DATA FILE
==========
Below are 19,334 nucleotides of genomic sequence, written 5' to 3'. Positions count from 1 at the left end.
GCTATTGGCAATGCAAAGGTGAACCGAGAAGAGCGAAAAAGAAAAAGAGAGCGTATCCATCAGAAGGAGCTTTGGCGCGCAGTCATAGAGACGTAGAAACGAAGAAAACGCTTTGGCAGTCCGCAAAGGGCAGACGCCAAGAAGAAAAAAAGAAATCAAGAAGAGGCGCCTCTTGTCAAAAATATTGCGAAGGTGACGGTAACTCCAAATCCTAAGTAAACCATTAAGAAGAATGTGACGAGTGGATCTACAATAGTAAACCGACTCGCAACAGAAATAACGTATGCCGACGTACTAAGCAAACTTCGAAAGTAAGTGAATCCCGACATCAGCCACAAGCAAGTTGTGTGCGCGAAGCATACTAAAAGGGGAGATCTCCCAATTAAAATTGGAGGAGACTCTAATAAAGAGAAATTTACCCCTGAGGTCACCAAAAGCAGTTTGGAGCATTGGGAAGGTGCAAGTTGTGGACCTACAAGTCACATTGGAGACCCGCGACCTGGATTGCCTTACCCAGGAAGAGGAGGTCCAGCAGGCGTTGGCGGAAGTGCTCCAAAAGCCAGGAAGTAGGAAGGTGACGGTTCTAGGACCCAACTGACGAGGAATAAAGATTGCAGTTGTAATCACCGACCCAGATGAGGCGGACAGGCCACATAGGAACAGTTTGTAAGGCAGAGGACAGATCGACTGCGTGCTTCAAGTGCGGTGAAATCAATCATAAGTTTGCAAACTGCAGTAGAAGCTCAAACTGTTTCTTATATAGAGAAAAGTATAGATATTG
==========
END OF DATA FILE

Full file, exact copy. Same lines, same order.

Below are 19,334 nucleotides of genomic sequence, written 5' to 3'. Positions count from 1 at the left end.
GCTATTGGCAATGCAAAGGTGAACCGAGAAGAGCGAAAAAGAAAAAGAGAGCGTATCCATCAGAAGGAGCTTTGGCGCGCAGTCATAGAGACGTAGAAACGAAGAAAACGCTTTGGCAGTCCGCAAAGGGCAGACGCCAAGAAGAAAAAAAGAAATCAAGAAGAGGCGCCTCTTGTCAAAAATATTGCGAAGGTGACGGTAACTCCAAATCCTAAGTAAACCATTAAGAAGAATGTGACGAGTGGATCTACAATAGTAAACCGACTCGCAACAGAAATAACGTATGCCGACGTACTAAGCAAACTTCGAAAGTAAGTGAATCCCGACATCAGCCACAAGCAAGTTGTGTGCGCGAAGCATACTAAAAGGGGAGATCTCCCAATTAAAATTGGAGGAGACTCTAATAAAGAGAAATTTACCCCTGAGGTCACCAAAAGCAGTTTGGAGCATTGGGAAGGTGCAAGTTGTGGACCTACAAGTCACATTGGAGACCCGCGACCTGGATTGCCTTACCCAGGAAGAGGAGGTCCAGCAGGCGTTGGCGGAAGTGCTCCAAAAGCCAGGAAGTAGGAAGGTGACGGTTCTAGGACCCAACTGACGAGGAATAAAGATTGCAGTTGTAATCACCGACCCAGATGAGGCGGACAGGCCACATAGGAACAGTTTGTAAGGCAGAGGACAGATCGACTGCGTGCTTCAAGTGCGGTGAAATCAATCATAAGTTTGCAAACTGCAGTAGAAGCTCAAACTGTTTCTTATATAGAGAAAAGTATAGATATTG